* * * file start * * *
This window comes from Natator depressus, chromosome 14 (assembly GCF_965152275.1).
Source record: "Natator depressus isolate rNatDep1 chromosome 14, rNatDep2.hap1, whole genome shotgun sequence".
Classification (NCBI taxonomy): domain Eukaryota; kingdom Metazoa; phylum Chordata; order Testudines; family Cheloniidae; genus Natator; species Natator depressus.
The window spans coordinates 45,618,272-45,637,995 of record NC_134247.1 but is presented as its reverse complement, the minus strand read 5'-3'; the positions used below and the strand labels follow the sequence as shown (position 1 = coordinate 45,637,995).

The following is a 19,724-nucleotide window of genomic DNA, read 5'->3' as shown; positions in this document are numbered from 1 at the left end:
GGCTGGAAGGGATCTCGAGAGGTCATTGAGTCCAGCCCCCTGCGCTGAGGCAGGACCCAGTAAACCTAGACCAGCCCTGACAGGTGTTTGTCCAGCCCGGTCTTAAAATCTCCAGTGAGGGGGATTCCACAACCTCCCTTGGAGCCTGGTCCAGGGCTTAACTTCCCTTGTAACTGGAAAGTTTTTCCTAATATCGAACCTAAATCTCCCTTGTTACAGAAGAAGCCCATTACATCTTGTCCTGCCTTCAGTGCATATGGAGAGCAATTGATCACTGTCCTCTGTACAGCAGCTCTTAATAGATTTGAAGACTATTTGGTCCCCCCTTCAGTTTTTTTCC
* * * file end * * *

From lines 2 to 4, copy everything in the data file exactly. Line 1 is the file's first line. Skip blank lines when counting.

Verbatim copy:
Source record: "Natator depressus isolate rNatDep1 chromosome 14, rNatDep2.hap1, whole genome shotgun sequence".
Classification (NCBI taxonomy): domain Eukaryota; kingdom Metazoa; phylum Chordata; order Testudines; family Cheloniidae; genus Natator; species Natator depressus.
The window spans coordinates 45,618,272-45,637,995 of record NC_134247.1 but is presented as its reverse complement, the minus strand read 5'-3'; the positions used below and the strand labels follow the sequence as shown (position 1 = coordinate 45,637,995).